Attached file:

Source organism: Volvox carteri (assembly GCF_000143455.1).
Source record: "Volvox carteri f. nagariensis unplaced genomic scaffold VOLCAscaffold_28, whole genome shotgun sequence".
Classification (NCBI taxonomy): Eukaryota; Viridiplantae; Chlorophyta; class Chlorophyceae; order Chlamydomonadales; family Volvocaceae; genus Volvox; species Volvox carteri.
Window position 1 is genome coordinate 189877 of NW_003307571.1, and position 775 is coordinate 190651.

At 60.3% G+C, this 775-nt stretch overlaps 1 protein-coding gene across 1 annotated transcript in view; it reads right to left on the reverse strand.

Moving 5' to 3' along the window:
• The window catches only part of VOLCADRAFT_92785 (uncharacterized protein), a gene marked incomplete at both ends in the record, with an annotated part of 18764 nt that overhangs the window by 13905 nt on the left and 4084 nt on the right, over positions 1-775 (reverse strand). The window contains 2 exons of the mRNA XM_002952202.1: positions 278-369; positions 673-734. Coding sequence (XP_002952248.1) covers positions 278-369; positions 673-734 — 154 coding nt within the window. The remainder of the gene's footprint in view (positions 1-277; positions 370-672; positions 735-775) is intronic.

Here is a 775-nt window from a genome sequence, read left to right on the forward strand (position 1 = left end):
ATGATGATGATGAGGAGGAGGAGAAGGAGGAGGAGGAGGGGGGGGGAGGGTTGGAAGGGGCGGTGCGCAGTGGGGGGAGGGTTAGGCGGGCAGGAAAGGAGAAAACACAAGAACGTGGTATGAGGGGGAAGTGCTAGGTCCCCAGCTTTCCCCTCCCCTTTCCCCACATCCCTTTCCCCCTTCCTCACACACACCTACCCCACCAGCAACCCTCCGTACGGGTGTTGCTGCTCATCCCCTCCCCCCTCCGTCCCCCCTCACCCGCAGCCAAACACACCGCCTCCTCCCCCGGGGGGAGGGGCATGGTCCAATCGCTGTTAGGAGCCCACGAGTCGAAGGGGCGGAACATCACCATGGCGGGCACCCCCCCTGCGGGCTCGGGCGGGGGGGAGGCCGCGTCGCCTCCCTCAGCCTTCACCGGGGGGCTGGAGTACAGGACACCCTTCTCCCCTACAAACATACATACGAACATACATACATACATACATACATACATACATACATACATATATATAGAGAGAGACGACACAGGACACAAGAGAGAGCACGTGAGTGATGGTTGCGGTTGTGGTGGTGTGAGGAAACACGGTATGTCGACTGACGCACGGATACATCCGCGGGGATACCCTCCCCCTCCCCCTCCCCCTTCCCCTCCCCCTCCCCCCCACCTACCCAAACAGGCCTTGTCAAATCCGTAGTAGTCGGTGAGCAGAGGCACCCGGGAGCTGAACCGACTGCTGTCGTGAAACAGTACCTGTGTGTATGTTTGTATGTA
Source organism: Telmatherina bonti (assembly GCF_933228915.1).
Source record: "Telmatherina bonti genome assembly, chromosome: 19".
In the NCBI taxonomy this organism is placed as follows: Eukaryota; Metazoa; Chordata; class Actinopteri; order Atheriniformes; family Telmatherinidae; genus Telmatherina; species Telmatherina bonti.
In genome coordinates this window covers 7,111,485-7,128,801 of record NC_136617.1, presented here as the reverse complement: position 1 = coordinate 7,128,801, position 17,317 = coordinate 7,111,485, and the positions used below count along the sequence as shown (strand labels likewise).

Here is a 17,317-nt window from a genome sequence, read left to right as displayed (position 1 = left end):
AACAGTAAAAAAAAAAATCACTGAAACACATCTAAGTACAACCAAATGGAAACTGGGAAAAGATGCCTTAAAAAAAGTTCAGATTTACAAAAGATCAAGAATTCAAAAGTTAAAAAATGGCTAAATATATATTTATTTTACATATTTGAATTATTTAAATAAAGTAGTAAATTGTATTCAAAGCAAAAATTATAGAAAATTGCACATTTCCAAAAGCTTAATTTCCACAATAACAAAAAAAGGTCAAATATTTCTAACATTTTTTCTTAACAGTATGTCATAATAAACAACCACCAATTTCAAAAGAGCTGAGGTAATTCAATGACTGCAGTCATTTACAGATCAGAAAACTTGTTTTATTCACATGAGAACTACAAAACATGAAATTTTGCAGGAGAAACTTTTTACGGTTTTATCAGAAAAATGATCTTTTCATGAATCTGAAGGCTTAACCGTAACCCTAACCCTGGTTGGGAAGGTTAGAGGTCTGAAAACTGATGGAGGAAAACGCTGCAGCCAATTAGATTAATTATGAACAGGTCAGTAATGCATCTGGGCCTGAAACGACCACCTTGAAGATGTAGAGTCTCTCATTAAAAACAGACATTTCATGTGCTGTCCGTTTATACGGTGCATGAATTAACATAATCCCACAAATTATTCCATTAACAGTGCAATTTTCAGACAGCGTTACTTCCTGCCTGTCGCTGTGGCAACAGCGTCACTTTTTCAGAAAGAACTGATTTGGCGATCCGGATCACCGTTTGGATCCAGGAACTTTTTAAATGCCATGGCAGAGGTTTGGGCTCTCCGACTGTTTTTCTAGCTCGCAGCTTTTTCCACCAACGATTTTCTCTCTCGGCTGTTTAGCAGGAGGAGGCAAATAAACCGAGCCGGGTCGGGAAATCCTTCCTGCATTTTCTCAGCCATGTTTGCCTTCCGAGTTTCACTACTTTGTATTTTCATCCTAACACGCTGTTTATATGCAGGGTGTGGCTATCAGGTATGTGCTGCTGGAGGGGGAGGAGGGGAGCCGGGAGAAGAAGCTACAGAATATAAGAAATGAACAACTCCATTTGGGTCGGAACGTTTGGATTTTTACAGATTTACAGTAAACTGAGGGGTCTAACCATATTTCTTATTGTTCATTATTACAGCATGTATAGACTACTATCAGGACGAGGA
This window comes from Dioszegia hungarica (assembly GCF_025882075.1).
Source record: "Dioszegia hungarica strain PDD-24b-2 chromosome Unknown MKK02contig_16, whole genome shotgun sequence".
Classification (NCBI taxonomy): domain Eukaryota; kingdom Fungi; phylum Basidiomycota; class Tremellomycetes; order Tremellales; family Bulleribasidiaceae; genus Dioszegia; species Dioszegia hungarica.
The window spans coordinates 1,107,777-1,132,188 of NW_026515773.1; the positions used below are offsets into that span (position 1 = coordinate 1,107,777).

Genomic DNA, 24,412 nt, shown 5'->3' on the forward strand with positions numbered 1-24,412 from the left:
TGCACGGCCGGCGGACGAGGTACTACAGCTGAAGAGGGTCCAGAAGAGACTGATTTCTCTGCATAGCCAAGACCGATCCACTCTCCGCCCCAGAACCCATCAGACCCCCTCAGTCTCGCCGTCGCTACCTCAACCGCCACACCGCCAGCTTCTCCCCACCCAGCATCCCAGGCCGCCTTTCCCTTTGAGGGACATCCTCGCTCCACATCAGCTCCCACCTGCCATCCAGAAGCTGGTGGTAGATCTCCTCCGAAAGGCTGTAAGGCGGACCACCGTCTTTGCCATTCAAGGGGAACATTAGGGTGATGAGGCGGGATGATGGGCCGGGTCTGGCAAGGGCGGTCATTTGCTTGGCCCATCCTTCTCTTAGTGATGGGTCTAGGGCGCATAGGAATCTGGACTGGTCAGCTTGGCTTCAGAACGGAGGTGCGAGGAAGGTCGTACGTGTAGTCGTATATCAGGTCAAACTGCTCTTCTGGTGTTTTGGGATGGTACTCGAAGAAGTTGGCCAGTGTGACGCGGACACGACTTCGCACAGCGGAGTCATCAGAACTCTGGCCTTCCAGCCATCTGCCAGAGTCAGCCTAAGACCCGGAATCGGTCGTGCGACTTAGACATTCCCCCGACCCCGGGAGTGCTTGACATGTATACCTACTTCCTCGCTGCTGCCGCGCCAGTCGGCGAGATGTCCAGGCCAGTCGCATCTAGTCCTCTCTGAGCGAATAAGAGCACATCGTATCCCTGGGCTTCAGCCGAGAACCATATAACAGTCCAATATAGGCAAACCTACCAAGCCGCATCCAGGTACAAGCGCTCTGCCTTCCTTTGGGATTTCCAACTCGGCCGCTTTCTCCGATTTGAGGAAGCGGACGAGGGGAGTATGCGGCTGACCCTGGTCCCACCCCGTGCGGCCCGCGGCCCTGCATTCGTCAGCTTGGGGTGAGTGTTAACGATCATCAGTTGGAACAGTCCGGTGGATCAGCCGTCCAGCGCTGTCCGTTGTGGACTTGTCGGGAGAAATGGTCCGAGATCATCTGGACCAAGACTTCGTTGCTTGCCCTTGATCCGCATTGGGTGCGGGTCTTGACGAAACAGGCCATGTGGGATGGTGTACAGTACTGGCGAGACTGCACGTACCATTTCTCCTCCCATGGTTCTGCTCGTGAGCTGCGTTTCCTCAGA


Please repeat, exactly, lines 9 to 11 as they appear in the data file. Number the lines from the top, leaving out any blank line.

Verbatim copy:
ATGATGATGATGAGGAGGAGGAGAAGGAGGAGGAGGAGGGGGGGGGAGGGTTGGAAGGGGCGGTGCGCAGTGGGGGGAGGGTTAGGCGGGCAGGAAAGGAGAAAACACAAGAACGTGGTATGAGGGGGAAGTGCTAGGTCCCCAGCTTTCCCCTCCCCTTTCCCCACATCCCTTTCCCCCTTCCTCACACACACCTACCCCACCAGCAACCCTCCGTACGGGTGTTGCTGCTCATCCCCTCCCCCCTCCGTCCCCCCTCACCCGCAGCCAAACACACCGCCTCCTCCCCCGGGGGGAGGGGCATGGTCCAATCGCTGTTAGGAGCCCACGAGTCGAAGGGGCGGAACATCACCATGGCGGGCACCCCCCCTGCGGGCTCGGGCGGGGGGGAGGCCGCGTCGCCTCCCTCAGCCTTCACCGGGGGGCTGGAGTACAGGACACCCTTCTCCCCTACAAACATACATACGAACATACATACATACATACATACATACATACATACATACATATATATAGAGAGAGACGACACAGGACACAAGAGAGAGCACGTGAGTGATGGTTGCGGTTGTGGTGGTGTGAGGAAACACGGTATGTCGACTGACGCACGGATACATCCGCGGGGATACCCTCCCCCTCCCCCTCCCCCTTCCCCTCCCCCTCCCCCCCACCTACCCAAACAGGCCTTGTCAAATCCGTAGTAGTCGGTGAGCAGAGGCACCCGGGAGCTGAACCGACTGCTGTCGTGAAACAGTACCTGTGTGTATGTTTGTATGTA
Source organism: Telmatherina bonti (assembly GCF_933228915.1).
Source record: "Telmatherina bonti genome assembly, chromosome: 19".